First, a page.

Gunung Selokopo Ngisor, Gunung Pusunglondon, Gunung Patukalapalap, Gunung Dengkeng, Gungung Selokopo Duwur and Gunung Gadjah Mungkur are hills which are thought to belong to New Merapi.

Volcanic Activity

Merapi’s lavas are typical for a subduction zone, being andesite / basaltic andesite, trachyandesite, basaltic trachyandesite with some basalt / picro basalt and trachybasalt / tephrite basanite.  Her lavas have evolved over time. Her early lavas were effusive basaltic.  The K2O content of the lava has increased over time; Old Merapi had lower K2O lavas than New Merapi and nearby Gunung Telomoyo and Gunung Merbabu. 

According to GVP, there have been 111 Holocene eruptions, ranging from VEI 1 to 4.  The most recent eruption, currently a VEI 1, started on 31 December 2020, with new lava domes extruded in January and February 2021, and, at the time of writing is ongoing.  The most recent VEI 4 was the devastating October 2010 to July 2012 eruption in which partial dome collapse caused pyroclastic flows that destroyed villages, led to the evacuation of more than 300,000 people and caused 386 fatalities; the ash plume reached 18km between 4-6 November; and, the largest pyroclastic flows occurred on 26 October 2010 and 5 November 2010 – the latter produced the widest pyroclastic flow seen in Indonesia for 100 years.  By mid-November, eruptive activity subsided, to be followed by lahars as the main hazard.

The 26 October eruption started 19 hours after tsunamis caused by earthquakes on the Sunda Trench swept away villages on the Mentawai Islands, killing 428 people and displacing thousands. The earthquakes were a 7.7 M, preceded by a 5.8 M and followed by aftershocks that included a 6.1 M and 6.2 M.  Whether or not the earthquakes triggered the eruption, itself, is open to debate; the volcano was ready to erupt. Since 2007 swarms of volcanic earthquakes had been occurring; deformation and gas emissions increased in September 2010; and, seismicity increased between 15 – 26 October, ramping up during 20 – 26 October.  The alert levels were raised to level 2 on 20 September 2010, level 3 on 21 October 2020 and level 4 on 25 October 2020.

A phreatic eruption on 11 May 2018, heralded a new phase of lava dome growth. In November 2020, evacuations were ordered due to decreasing stability of the lava dome. Eruptions commenced on 4 January 2021, leading to further evacuations in the Yogyakarta region.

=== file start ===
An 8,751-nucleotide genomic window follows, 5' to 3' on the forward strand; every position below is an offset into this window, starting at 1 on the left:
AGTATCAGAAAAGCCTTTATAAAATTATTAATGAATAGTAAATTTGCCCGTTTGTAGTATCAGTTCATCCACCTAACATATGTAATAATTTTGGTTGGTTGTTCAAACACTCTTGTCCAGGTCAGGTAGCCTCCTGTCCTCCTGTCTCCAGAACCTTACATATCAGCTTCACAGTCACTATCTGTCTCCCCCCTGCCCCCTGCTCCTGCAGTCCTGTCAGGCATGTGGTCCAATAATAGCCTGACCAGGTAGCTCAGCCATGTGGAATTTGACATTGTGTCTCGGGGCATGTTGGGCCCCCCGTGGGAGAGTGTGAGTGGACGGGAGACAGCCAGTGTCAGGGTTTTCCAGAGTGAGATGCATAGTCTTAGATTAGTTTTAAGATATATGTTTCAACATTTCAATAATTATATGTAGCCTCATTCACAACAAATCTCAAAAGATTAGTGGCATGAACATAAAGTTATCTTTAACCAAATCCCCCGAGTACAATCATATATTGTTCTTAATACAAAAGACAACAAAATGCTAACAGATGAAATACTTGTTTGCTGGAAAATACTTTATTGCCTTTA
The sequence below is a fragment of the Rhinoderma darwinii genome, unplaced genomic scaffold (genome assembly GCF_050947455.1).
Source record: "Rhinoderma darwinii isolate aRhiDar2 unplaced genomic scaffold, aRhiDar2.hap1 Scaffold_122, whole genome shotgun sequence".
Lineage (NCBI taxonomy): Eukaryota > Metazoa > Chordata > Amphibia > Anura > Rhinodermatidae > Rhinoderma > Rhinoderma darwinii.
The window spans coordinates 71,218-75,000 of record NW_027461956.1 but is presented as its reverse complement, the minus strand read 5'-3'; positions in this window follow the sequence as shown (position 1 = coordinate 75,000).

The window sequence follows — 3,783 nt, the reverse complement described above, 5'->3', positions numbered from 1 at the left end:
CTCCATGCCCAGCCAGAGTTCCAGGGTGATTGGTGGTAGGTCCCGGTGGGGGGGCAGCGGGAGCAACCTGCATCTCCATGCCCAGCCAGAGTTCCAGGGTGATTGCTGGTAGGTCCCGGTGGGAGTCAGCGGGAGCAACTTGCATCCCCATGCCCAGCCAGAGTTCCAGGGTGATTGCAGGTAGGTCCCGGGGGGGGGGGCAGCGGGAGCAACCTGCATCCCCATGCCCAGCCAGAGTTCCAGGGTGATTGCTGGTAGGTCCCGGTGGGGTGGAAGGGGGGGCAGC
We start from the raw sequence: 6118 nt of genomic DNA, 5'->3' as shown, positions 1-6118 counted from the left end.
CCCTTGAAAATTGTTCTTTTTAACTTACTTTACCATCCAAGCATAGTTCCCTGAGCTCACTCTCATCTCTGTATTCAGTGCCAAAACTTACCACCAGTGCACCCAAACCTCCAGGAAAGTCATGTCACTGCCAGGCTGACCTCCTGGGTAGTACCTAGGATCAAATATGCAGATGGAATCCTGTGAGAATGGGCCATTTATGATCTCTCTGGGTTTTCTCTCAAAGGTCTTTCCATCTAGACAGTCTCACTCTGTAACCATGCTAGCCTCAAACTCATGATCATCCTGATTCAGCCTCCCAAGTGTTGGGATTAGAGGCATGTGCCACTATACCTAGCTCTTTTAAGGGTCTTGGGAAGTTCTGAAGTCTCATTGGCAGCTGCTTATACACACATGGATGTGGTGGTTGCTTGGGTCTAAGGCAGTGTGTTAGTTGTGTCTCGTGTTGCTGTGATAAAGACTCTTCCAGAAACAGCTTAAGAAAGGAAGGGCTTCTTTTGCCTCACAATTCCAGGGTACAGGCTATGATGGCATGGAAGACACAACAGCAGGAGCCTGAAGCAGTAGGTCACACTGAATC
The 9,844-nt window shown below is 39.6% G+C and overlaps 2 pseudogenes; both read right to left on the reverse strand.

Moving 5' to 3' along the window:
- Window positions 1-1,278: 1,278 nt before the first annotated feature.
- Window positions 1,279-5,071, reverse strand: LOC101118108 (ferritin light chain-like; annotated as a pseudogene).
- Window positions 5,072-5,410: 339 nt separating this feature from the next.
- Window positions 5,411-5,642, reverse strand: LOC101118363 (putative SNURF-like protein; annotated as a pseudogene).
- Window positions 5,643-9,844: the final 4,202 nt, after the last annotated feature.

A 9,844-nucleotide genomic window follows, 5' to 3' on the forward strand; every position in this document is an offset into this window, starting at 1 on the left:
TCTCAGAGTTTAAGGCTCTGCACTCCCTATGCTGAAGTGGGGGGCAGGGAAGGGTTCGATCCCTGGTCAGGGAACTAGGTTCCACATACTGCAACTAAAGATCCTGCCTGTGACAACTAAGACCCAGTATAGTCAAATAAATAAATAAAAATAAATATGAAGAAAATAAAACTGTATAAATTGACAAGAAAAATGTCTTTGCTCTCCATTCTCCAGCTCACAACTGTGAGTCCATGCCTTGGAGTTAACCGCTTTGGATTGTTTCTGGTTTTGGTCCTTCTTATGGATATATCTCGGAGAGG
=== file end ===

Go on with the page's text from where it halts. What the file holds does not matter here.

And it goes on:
Here’s hoping the current eruption remains a VEI 1.

The Armchair Volcanologist

©Copyright remains with the author; all rights reserved, 2021.

Sources and Further Reading:

Raw earthquake data, EMSC: https://www.emsc-csem.org/Earthquake/info.php

The Smithsonian Institution’s Global Volcanism Program (GVP): Merapi

Ralf Gertisser, Silvain J. Charbonnier, Jörg Keller, Xavier Quidelleur, “The geological evolution of Merapi volcano, Central Java, Indonesia”, Bulletin of Volcanology (2012) 74: 1213=1233. DOI: 10.1007/s00445-012-0591-3

Newhall, C. G., Bronto, S., Alloway, B., Banks, N. G., Bahar, I., del Marmol, M. A., Hadisantono, R. D., Holcomb, R. T., McGeehin, J., Miksic, J. N., Rubin, M., Sayudi, S. D., Sukhyar, R., Andreastuti, S., Tilling, R. I., Torley, R., Trimble, D., Wirakusumah, A. D., “10,000 Years of explosive eruptions of Merapi Volcano, Central Java: archaeological and modern implications”, Journal of Volcanology and Geothermal Research 100 (2000) 9 – 50. DOI:10.1016/S0377-0273(00)00132-3


Mount Merapi: Mount Merapi – Wikipedia

Yogyakarta: Yogyakarta – Wikipedia

Eruption of Mount Nyiragongo, Democratic Republic of the Congo, 22 May 2021

Good Afternoon!

The recent eruption Mount Nyiragongo has taken us away from Iceland and the ongoing eruption at Geldingadalur, Fagradalsfjall, Iceland, to look at the East African Rift System. Unlike the current benign eruption in Iceland, there are 32 known fatalities from Mount Nyiragongo’s eruption, 3,629 homes and buildings destroyed, more than 20,000 displaced, many unaccounted for and several hundred thousand evacuated from parts of Goma to Sake.  The current alert status for the volcano is orange.  Our thoughts are with all those affected by the eruption.

As we refer to different lavas in more detail than originally anticipated, we will explain them in future posts; please bear with us for the moment.

Fig 1: Photo of Mount Nyiragongo by B. Martinelli, 1994 (courtesy of Jack Lockwood, U.S. Geological Survey) (left) and screenshot of the Nyiragongo crater with lava lake pre 2021 eruption from Google Maps (right).
Fig 1: Photo of Mount Nyiragongo by B. Martinelli, 1994 (courtesy of Jack Lockwood, U.S. Geological Survey) (left) and screenshot of the Nyiragongo crater with lava lake pre 2021 eruption from Google Maps (right).

It has been reported that the volcano had not been fully monitored for several months due to lack of funding for the Goma Volcano Observatory. Monitoring improved in May 2021 when an American partner helped to get the internet connection to seismometers restored.  This, and the ensuing eruption, must have been worrying times for the Observatory.

2021 Eruption

Run Up to the 2021 Eruption

Reports on GVP for Mount Nyiragongo note that strong thermal anomalies and gas emissions were observed in the period June 2018 to May 2020, along with incandescence, seismicity and gas / steam plumes. 

In the period from June 2020 to November 2020, daily thermal activity was observed, indicating the presence of a large lava lake; levels of SO2 emissions fluctuated during the period. 

Eruption May 2021

Mount Nyiragongo erupted on 22 May 2021 at around 18:15 local time, sending torrents of low viscosity lava down the side of the volcano, reaching as far as the outskirts of Goma.  The following account of the eruption is summarised from bulletins on GVP.